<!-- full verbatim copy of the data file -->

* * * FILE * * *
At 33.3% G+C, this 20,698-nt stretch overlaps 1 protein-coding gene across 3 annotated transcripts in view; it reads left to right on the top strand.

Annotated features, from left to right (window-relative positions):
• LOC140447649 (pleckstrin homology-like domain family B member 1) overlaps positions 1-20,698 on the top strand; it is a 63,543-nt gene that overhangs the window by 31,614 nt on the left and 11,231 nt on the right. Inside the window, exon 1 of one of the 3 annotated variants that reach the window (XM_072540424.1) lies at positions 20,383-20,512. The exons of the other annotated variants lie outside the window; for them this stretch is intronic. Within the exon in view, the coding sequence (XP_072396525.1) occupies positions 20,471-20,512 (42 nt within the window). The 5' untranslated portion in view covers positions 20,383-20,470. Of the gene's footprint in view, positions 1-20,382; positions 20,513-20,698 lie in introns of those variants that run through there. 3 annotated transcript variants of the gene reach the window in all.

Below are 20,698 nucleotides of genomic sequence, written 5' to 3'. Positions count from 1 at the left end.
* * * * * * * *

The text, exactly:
At 33.3% G+C, this 20,698-nt stretch overlaps 1 protein-coding gene across 3 annotated transcripts in view; it reads left to right on the top strand.

Annotated features, from left to right (window-relative positions):
• LOC140447649 (pleckstrin homology-like domain family B member 1) overlaps positions 1-20,698 on the top strand; it is a 63,543-nt gene that overhangs the window by 31,614 nt on the left and 11,231 nt on the right. Inside the window, exon 1 of one of the 3 annotated variants that reach the window (XM_072540424.1) lies at positions 20,383-20,512. The exons of the other annotated variants lie outside the window; for them this stretch is intronic. Within the exon in view, the coding sequence (XP_072396525.1) occupies positions 20,471-20,512 (42 nt within the window). The 5' untranslated portion in view covers positions 20,383-20,470. Of the gene's footprint in view, positions 1-20,382; positions 20,513-20,698 lie in introns of those variants that run through there. 3 annotated transcript variants of the gene reach the window in all.

Below are 20,698 nucleotides of genomic sequence, written 5' to 3'. Positions count from 1 at the left end.